Wednesday, 2 May 2018

My short story 'Where is Arsalan Miyan?' in Himal Southasian on 27 April 2018

My short  story 'Where is Arsalan Miyan?' in Himal Southasian on 27 April 2018

Right in the middle of the sprawling Nakhasa Bazaar – which is a criss-cross of narrow lanes that I am sure will amount to a hundred or more, though I have not counted them and I do not know of anyone who has – you will arrive at Arsalan Miyan’s house if you take the lane in front of the green Jama Masjid, by the huge transformer, past more lanes till you have forgotten where you started. Right there, where a lane seems to end, but actually doesn’t, because if you come up to the wooden door the colour of ash where the lane seems to end, you will see a small angular cut to the left, which will open up another lane between walls of houses to more lanes.
Anyway, right where the lane seems to end, when you come up to the huge wooden door that looks like it’s a hundred years old, you will know that you have reached Arsalan Miyan’s house. And if there is any confusion, just hang on there for two minutes, and an enormous shadow will growl at you from the first-floor balcony.
Hey! Who stands there? What do you want? Where have you come from? Why do you stand there? Whom do you want to meet? What business brings you here?
And you will stand there with your mouth open, ready to utter the first word once the old man stops. But he doesn’t. So, you stand there with your mouth open taking in the sight of a huge dark-skinned man with a mop of orange hair, obviously grey hair henna-dyed, in a faded white kurta leaning out of the little white balcony with green latticed railings.
Arsalan Miyan continues to volley questions at you, as your eyes shift from him to the buildings around which seem to have sprouted from the ground stuck to each other. Finally the old man stops for breath. And you quickly cut in, Is this Arsalan Miyan’s house? 
He looks at you like a student does when the teacher has posed a question which he cannot, for the life of him, answer. “Who?” he says meekly this time.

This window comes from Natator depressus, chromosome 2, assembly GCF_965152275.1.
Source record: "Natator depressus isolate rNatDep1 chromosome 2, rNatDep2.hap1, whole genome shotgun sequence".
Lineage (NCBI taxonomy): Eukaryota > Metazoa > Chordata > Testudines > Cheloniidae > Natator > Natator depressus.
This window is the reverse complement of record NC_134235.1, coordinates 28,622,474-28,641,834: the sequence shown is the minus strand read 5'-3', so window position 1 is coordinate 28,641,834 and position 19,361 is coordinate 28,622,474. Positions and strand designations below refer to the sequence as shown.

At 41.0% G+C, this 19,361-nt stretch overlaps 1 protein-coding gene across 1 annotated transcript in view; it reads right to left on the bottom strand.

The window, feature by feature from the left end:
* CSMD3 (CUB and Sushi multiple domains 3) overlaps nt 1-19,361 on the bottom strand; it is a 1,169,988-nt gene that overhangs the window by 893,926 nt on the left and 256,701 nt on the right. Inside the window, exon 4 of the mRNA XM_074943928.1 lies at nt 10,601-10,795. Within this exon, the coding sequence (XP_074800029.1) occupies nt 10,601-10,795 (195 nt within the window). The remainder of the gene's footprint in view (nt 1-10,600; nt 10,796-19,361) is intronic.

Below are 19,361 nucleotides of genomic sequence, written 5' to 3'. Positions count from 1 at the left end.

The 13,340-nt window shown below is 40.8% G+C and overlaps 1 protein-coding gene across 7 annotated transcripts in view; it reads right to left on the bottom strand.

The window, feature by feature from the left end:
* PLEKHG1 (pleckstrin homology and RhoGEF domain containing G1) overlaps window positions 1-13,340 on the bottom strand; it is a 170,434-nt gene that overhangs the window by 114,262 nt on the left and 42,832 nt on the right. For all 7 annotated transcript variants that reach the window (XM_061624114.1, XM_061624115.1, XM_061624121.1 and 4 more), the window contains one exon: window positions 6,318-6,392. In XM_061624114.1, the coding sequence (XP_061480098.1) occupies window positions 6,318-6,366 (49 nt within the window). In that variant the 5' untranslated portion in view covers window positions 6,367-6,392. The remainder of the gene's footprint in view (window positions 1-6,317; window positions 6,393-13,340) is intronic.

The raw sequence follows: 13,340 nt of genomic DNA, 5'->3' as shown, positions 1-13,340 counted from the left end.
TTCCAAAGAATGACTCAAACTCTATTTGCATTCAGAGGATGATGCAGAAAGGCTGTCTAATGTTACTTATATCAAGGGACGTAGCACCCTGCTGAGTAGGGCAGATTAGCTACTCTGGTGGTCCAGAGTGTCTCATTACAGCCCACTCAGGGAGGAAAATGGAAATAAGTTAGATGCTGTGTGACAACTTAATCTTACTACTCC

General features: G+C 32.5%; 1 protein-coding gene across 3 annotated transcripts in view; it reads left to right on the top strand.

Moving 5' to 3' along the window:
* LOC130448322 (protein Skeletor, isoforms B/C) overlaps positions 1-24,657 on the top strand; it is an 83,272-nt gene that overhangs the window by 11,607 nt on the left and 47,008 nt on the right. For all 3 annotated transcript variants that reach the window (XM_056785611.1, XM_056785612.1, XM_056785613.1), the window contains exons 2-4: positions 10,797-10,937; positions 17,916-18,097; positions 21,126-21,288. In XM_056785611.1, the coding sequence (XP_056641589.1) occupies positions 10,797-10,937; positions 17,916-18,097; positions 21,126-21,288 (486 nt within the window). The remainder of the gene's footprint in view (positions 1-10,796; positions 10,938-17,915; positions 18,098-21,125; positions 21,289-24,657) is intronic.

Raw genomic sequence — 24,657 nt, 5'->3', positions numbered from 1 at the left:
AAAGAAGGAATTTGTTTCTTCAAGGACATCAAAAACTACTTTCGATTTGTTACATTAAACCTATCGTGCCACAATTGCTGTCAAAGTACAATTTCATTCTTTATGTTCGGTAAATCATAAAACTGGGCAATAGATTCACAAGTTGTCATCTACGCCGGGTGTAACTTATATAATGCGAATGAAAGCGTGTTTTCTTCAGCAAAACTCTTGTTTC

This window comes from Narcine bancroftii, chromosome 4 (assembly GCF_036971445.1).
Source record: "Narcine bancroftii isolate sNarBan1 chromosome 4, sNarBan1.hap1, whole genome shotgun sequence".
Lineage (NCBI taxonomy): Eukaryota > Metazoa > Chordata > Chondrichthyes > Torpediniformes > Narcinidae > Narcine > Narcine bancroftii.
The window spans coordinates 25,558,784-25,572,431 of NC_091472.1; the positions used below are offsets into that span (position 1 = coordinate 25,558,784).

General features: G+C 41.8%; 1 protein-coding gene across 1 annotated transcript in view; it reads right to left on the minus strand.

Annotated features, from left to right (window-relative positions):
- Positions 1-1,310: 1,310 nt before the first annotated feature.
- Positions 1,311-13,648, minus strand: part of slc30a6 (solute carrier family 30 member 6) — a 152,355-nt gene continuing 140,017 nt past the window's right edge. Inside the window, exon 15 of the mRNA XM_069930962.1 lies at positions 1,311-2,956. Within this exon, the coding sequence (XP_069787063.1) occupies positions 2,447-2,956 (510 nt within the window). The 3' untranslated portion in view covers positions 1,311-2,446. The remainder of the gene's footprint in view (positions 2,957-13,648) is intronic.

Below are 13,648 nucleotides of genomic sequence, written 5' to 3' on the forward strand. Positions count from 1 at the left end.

“Arsalan Miyan!” you respond with more vigour.
He looks at you like you just ordered his punishment for not knowing the answer.
Just then you hear hurried footsteps. A young lad leans out of the balcony and says, “Yes, yes. Come right up. Push the door open, you will find a flight of stairs. Come right up.”
As you reach the first floor, Arsalan Miyan is already seated on a sturdy, rocking armchair that was brought over from the wooden furniture workshop downstairs that the family runs, his eyes fixed on the whitewashed wall ahead. The balcony is bare, except for two pots of money plants randomly placed – one near the small white sink with a plastic pipe dangling beneath and the other in a corner from where one can take a flight of stairs to the terrace. The young lad welcomes you inside through a small door.
“That’s my eldest uncle, Arsalan Miyan. He can’t remember things now, including his name.” And you nod. “But he sits there the whole day and his ears pick up any footstep that stops at our door. So we don’t need a calling bell,” he tries to joke. But you don’t think it is funny because you are here to meet Arsalan Miyan, and the man doesn’t remember a thing.

(Read the rest of the story at the Himal site, where one can also listen to the story, at This is special to me because this is for the first time Himal has tried a podcast, which happens to be with my short story. My first too! So excited!) 

Wednesday, 11 October 2017

My short story (fiction) The White Envelope published in Kitaab on 11 October 2017

Sameera baji rushed down the narrow steep stairs of the building, her sandals going ‘clap clap’ with every step she descended, ignoring the pain in her knees that morning when every other day she cried out curses for the anonymous builder who planted these, what she called, ‘high rise stairs.’
She tore down the stairs of the scraggy yellow building calling out to her friend who lived in a small plot of land right across. Ameena baji! Ameena baji! Did you hear?
Ameena baji came out of the two-room humble dwelling into the courtyard and looked up. Thank God her husband had not succumbed to the lucrative temptation of selling their little plot of land to builders who have built stiff ugly buildings all over Shaheen Bagh such that if one wanted to stare at the sky, only a strip of it would peer through the mesh of buildings, or one would have to climb up to a terrace. But from Ameena baji’s house, one had the luxury to stare at a good patch of the sky from the ground – a rectangular piece of blue that soared above the pale yellow and grey buildings towering over her little plot of land.
There she saw Sameera baji at one corner of the second floor landing, leaning against the intricately carved black railing and looking down excitedly. The tenants living on that floor had tied a thick yellow synthetic rope above the railing from which hung a purple bed sheet with huge red and white flowers merging with each other, still moist. Sameera baji was so excited that she did not even push the bed sheet to the side. She stood there looking down at Ameena baji’s courtyard, the moist bed sheet clinging to her back.